When we throw a scientific question we’re search by answers with the maximum correction and that fit into more general explanatory models. Needless to say that these more general models must provide refutable structures. This allows that our ideas makes sense within a larger set of principles. One example is the idea of the evolution of species, although the species itself is a term which has caused some controversy. Initially Darwin suggested that:
“No one definition has as yet satisfied all naturalists; yet every naturalist knows vaguely what he means when he speaks of a species. Generally the term includes the unknown element of a distinct act of creation. (Darwin, 1859)”
Later, Darwin revised his understanding of the matter more critically as follows:
“But it is a hopeless endeavor to decide this point on sound grounds, until some definition of the term “species” is generally accepted; and the definition must not include an element which cannot possibly be ascertained, such as an act of creation. (Darwin, 1871)”
“[…] as groups of interbreeding populations in nature, unable to exchange genes with other such groups living in the same area (Meyer, 2005)“
Darwin seen in the concept of species a limitation from our perceptive abilities. For that, we perceive continuous events as discontinuous events. He still conceived the importance of use the term species to organization, but recognize a poverty philosophical view on the term. Nowadays, there’s sympathizers of the idea of continuity or gradation and others divergent from continuity’s idea between species to support the Mayr’s discontinuity idea.
I’ll not deepen on the discontinuity question. That little introduction just want address to the fact that discussion never is simplest as some people believe it is. The idea of evolution emerged as a candidate to explain the great diversity of living beings on Earth. Remarkable, was not Darwin the first to present evolution as an explanation. The idea of evolution refer to Erasmus Darwin (grandfather of Charles Darwin), Jean-Baptiste Lamarck and Étienne Saint-Hilaire, for example. Darwin appointed a mechanism that would explain the evolution, which he called natural selection.
Once again, that is a field disputable. There are much mechanisms to explain, in a partial manner, the evolution of species, such as genetic drift, horizontal transfer of genes and the natural selection itself. As you see, what still is disputable between scientists is how much weight attribute to mechanisms underlining the evolution of species and not whether or not they evolve. The idea that species evolve is intuitive and, until now, has been supported for overwhelming evidences. But the evolution’s idea, as said before, is older than evidences for it. Some kind of clairvoyant? Prophetic statement? Of course not! This is what we call verisimilitude. To understand better, suppose that you wish offer an explanation (conjectural) to a given phenomenon. The question would be some like that “If my explanation is correct, what would I expect to find as an experimental result?” Then, you begins to accumulate experimental evidences and observe if they fit into your conjectural model. Accumulating evidences that support your explanation, you raise the probabilities of it is correct and decrease uncertainty related to it. Now, we can talk about conditional probability or function of verisimilitude with a bit more of confidence.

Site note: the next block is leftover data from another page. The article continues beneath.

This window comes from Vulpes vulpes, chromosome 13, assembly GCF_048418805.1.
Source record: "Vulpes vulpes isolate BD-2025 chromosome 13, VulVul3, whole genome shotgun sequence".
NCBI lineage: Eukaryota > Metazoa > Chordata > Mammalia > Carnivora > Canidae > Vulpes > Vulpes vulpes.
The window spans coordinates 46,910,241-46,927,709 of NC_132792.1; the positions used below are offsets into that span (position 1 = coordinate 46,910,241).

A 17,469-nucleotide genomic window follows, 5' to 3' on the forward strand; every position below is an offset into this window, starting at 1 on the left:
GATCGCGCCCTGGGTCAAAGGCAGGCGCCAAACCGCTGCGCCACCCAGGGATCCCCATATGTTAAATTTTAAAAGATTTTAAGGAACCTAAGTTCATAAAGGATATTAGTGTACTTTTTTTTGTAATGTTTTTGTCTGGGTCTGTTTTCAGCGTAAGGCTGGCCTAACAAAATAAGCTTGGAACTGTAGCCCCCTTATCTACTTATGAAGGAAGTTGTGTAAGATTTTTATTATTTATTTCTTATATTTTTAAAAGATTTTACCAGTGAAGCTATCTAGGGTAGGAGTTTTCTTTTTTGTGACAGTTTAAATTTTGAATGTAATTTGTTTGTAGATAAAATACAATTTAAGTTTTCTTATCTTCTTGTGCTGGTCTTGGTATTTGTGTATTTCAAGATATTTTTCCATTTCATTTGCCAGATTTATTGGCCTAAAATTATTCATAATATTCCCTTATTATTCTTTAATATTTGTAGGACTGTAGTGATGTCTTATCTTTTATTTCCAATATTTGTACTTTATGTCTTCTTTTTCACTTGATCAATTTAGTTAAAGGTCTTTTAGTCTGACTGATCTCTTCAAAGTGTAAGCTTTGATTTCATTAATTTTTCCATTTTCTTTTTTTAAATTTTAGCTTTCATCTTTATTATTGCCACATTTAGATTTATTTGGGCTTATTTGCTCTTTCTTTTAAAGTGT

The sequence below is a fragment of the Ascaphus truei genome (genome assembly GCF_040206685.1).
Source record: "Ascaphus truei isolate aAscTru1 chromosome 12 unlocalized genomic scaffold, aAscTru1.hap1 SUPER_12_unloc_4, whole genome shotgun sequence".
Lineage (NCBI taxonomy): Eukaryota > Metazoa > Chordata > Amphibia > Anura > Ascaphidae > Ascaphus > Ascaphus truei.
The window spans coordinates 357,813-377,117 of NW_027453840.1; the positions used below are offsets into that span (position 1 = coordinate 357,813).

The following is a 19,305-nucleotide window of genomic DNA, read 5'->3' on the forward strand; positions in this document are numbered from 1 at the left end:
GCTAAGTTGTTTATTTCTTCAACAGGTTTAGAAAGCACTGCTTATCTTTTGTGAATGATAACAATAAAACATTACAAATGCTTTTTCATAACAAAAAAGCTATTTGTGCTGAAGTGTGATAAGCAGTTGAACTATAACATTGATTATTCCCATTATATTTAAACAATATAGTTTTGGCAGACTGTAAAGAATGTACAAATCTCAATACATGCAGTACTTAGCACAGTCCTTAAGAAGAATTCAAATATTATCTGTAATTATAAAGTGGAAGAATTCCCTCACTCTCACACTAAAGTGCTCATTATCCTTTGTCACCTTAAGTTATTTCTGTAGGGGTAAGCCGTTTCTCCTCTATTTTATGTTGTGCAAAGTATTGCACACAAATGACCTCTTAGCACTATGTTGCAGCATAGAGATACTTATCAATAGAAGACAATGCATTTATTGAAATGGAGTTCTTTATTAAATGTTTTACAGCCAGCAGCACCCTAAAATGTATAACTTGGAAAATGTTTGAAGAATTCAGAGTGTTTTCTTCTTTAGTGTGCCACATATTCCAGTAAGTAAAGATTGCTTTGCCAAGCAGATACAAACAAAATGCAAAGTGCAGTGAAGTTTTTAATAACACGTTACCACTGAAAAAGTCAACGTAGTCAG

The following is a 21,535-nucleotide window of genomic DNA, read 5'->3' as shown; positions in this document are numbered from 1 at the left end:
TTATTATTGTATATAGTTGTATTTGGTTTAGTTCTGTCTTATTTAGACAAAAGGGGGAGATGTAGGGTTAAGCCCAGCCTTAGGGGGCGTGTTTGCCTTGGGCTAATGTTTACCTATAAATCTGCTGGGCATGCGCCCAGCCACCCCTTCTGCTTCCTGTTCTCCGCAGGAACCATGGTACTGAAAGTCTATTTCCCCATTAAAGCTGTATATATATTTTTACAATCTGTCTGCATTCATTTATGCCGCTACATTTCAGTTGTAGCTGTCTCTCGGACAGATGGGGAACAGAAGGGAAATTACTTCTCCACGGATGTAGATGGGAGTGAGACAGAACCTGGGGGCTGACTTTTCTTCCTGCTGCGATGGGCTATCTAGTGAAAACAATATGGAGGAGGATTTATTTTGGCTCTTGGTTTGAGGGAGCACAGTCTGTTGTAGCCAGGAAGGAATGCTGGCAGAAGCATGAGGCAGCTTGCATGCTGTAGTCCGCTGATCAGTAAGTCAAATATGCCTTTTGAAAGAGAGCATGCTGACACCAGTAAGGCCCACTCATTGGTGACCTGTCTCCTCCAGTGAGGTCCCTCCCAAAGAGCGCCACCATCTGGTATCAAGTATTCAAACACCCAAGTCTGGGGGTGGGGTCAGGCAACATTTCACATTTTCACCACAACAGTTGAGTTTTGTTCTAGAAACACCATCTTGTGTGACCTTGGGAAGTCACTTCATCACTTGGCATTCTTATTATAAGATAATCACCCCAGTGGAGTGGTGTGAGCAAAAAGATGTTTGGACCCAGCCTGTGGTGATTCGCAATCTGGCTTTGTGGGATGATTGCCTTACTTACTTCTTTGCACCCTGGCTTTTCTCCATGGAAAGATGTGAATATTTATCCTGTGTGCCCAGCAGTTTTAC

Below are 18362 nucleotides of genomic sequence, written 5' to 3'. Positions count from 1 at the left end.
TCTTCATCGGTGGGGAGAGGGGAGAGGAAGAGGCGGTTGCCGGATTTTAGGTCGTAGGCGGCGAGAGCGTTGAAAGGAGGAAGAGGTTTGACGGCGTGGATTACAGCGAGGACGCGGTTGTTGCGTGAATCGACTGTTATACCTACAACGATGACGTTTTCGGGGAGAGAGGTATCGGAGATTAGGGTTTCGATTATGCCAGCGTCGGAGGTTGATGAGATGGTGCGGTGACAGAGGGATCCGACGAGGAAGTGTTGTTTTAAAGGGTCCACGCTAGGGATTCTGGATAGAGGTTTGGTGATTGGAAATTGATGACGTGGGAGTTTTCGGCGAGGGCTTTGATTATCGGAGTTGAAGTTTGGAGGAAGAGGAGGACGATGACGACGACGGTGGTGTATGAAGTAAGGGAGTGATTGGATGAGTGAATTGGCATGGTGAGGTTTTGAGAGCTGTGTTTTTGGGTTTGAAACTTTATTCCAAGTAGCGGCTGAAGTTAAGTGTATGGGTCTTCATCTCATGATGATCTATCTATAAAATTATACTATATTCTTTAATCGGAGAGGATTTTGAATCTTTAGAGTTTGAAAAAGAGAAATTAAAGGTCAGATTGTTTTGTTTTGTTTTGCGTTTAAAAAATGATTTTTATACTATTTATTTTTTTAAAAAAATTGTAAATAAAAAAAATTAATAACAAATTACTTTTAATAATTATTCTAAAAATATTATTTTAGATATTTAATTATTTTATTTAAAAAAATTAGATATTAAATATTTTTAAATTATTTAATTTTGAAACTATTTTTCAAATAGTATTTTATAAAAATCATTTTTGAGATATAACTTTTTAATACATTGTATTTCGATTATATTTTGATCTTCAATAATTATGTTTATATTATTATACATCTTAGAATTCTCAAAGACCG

A conditional probability works to investigate the probability “P” of the explanation “A” is correct given that “B” is true, where B is an empirical evidence. The logic syntax would be: P (A | B), and this sounds too intuitive. Original explanatory models tend to be intuitive, since they are easier comprehensible by mind, this not imply in his correction (Cf. Propensão ao erro). Thus, the idea of evolution is intuitive and was proposed to explain why there are so many diversity of species on Earth. If that idea was true, we should find some indications for it. Fossil registers distributed on the geological eras, homology between organs in different species and great conserved regions in DNA suggesting ancestrality are some examples of evidences that support the idea of species evolving trough the time. These evidences assume the place of “B” in our conditional probability syntax. How much more empirical evidences, higher the probabilities of our conjecture “A” is correct.
Therefore, the theory of evolution is a function of verisimilitude or what we call conditional probability. Summarily, this means that given some conditions (i.e., the observed evidences) we have a major or minor probability that our proposition is correct. Of course, as all probability, there’s some uncertainty attributed (Cf. The uncertainty value). We know, however, that some probabilities are so high that they are enough to discard the concurrent idea. That is the case of evolution’s probabilities are correct. Given the evidences that support the idea, the probability of the species evolve trough the time is higher. You still can not are satisfied with idea of conditional probability or verisimilitude. My suggestion is: keep in mind the contingent nature of the scientific knowledge; science do not generates final or immutable answers, but still is the better form to access reality.
Darwin, C.R. (1859) On the origin of species by means of natural selection, or the preservation of favoured races in the struggle for life. Lodon: John Murray. [1st edition].
Darwin, C.R. (1871) The descent of man, and selection in relation to sex. Lodon: John Murray. Vol. 1.
Meyer, A. (2005) On the Importance of Being Ernst Mayr. PLoS Biol 3(5): e152. doi:10.1371/journal.pbio.0030152
Kimura, M (1968) Evolutionary rate at the molecular level. Nature 217 (5129): 624–626. doi:10.1038/217624a0
This work by Alison Felipe Alencar Chaves is licensed under a Creative Commons Attribution-NonCommercial-NoDerivs 3.0 Unported License.